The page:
Lowering the Income Cap for Farm Payments Would Affect Few Farmers

A substantial portion of farm program payments go to large farms and high-income farm households. In 2005, commercial farms (with sales of $250,000 or more) represented 9 percent of farms but producers associated with these farms received 54 percent of all payments. The principal farm operators of these large farms had average household income of approximately $200,000, more than three times the average for all other farm households.

One way to reduce payments to high-income farmers is to reduce the income eligibility cap, which is currently $2.5 million. USDA’s 2007 farm bill proposal recommended reducing the income eligibility cap to $200,000. It also proposed eliminating the exception for those with at least 75 percent of their income from farming, ranching, or forestry operations. In July 2007, the U.S. House of Representatives passed farm legislation (H.R. 2419) that would reduce the cap to $1 million. These proposals have generated interest in understanding the number and location of high-income farmers that could be affected by a reduced income cap. ERS used 2004 Internal Revenue Service (IRS) tax return and Agricultural Resource Management Survey data to examine the effects of a $200,000 income cap, the lowest proposed cap.

The income cap would be based on adjusted gross income (AGI), a tax-defined term comprising taxable income from all sources, including farming. Operators of more than 90 percent of all farms file their tax returns as farm sole proprietors. Based on 2004 IRS data, 84,932 farm sole proprietors (about 4.2 percent of all farm proprietors) had AGI over $200,000. Because not all of these farm sole proprietors received payments, it is estimated that only about 1.2 percent of farm sole proprietors potentially would be affected by a $200,000 limit. Even after factoring in the 8 percent of farms organized as partnerships and corporations (which are more likely to receive payments), only about 1.5 percent of all farms potentially would be affected by a $200,000 income cap.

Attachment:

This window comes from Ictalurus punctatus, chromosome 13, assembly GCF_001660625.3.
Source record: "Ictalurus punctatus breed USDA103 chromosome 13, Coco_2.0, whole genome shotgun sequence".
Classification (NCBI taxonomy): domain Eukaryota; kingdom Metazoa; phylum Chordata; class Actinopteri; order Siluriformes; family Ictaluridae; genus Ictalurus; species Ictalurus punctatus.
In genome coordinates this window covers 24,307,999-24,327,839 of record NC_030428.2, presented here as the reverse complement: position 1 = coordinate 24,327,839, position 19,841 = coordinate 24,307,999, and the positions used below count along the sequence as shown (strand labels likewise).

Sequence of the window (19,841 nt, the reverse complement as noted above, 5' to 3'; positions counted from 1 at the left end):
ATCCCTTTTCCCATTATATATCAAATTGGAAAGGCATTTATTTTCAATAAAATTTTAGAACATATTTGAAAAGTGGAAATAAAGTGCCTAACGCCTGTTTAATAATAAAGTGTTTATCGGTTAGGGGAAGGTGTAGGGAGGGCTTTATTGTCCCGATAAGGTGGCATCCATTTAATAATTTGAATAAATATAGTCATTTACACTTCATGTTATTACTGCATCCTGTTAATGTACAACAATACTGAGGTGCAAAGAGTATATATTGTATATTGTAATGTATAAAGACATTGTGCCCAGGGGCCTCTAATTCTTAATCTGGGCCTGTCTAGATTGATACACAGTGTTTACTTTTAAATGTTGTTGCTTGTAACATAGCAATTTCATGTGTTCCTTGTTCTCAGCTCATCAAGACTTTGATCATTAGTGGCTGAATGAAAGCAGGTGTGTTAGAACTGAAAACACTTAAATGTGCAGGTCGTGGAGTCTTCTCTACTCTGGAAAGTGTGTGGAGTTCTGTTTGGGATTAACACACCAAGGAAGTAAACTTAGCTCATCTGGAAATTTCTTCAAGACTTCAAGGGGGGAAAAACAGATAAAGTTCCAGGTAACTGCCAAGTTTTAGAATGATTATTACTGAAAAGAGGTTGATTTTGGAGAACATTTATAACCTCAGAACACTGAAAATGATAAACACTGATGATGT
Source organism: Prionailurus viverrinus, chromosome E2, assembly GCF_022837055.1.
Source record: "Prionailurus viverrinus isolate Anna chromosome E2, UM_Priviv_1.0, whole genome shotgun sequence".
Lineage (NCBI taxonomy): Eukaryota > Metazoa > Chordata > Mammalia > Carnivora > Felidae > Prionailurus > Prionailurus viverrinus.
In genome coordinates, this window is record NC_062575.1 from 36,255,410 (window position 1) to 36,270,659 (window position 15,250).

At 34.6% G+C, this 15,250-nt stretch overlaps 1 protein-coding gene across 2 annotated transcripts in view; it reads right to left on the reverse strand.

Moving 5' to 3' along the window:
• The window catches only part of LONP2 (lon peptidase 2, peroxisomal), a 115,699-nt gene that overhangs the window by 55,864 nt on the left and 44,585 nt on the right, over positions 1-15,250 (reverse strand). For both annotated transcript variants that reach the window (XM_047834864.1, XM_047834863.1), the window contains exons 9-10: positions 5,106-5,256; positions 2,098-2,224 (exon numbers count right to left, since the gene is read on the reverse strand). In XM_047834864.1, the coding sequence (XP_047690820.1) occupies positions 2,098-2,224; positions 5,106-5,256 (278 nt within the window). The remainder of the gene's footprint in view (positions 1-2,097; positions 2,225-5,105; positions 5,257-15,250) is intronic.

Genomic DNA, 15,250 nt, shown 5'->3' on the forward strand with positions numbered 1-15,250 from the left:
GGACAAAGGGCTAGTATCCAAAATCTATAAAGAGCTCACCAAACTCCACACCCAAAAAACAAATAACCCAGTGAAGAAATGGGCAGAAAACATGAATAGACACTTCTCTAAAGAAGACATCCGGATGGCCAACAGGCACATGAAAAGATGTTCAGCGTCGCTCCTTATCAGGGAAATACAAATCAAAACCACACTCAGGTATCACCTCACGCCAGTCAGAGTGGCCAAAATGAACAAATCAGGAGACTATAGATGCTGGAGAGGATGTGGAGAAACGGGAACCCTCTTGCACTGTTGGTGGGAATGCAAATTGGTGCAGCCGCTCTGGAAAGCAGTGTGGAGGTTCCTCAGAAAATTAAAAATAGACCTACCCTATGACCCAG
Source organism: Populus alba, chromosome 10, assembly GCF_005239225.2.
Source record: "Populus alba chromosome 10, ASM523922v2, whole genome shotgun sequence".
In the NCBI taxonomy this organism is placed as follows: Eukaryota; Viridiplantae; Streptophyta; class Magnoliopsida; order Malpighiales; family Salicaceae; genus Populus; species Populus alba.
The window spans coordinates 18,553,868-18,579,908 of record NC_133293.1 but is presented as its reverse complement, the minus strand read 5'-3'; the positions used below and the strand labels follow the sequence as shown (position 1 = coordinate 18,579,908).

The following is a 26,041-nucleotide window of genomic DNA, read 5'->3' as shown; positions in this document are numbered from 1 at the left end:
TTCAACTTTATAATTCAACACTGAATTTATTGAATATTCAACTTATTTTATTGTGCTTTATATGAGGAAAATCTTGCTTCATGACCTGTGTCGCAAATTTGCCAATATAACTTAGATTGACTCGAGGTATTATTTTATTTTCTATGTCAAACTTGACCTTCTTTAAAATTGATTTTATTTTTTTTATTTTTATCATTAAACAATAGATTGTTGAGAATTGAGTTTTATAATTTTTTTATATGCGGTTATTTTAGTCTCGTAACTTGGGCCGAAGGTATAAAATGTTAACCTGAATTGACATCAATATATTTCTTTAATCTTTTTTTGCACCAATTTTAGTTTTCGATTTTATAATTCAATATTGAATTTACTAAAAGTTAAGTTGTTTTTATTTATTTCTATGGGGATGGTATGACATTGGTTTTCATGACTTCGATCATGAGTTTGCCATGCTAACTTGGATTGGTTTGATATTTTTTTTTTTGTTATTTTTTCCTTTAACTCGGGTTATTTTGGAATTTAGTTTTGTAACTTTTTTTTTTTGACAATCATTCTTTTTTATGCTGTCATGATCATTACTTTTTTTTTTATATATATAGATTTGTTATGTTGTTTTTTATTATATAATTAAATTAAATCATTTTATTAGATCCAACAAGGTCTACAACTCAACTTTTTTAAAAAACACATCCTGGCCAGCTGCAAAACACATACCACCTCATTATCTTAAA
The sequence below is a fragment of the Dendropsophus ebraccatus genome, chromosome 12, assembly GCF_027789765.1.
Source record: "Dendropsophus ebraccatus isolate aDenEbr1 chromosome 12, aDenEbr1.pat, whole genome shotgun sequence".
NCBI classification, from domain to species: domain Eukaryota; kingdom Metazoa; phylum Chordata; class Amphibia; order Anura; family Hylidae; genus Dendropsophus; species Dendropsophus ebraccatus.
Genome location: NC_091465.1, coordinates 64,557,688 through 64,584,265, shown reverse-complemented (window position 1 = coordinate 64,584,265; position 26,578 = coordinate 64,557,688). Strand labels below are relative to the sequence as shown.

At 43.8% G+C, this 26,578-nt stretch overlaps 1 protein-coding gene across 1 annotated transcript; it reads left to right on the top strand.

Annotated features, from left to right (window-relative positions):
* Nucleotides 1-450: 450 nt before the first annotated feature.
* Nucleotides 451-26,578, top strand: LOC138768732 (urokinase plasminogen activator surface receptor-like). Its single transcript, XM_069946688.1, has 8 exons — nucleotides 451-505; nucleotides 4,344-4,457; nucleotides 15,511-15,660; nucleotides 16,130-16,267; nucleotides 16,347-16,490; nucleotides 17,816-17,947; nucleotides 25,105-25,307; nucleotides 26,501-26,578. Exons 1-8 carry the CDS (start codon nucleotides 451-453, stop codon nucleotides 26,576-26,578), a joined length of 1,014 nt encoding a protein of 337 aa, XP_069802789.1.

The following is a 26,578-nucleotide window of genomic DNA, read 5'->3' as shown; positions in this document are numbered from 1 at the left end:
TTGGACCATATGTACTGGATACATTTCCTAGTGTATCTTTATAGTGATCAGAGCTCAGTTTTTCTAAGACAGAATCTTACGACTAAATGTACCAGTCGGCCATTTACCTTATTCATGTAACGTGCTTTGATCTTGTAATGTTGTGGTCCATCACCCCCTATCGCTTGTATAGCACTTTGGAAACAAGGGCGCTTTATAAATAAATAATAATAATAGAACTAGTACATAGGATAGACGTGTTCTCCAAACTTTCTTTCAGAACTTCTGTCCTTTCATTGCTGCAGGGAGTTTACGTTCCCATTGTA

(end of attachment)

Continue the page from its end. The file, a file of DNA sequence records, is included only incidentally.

The Northeast and West regions report the largest share of farm returns with AGI over $200,000, while the Corn Belt and Plains States have the lowest shares. The shares range from 1.5 percent of farm sole proprietors in North Dakota to 13.4 percent for New Jersey.

Only about one-fourth of farm sole proprietors with an AGI over $200,000 reported positive farm income in 2004, with an average farm income of $45,000. In aggregate, farmers with AGI over $200,000 reported an average farm loss of $23,600. For the overwhelming majority of these farmers, farm income and government payments account for a relatively small share of total household income.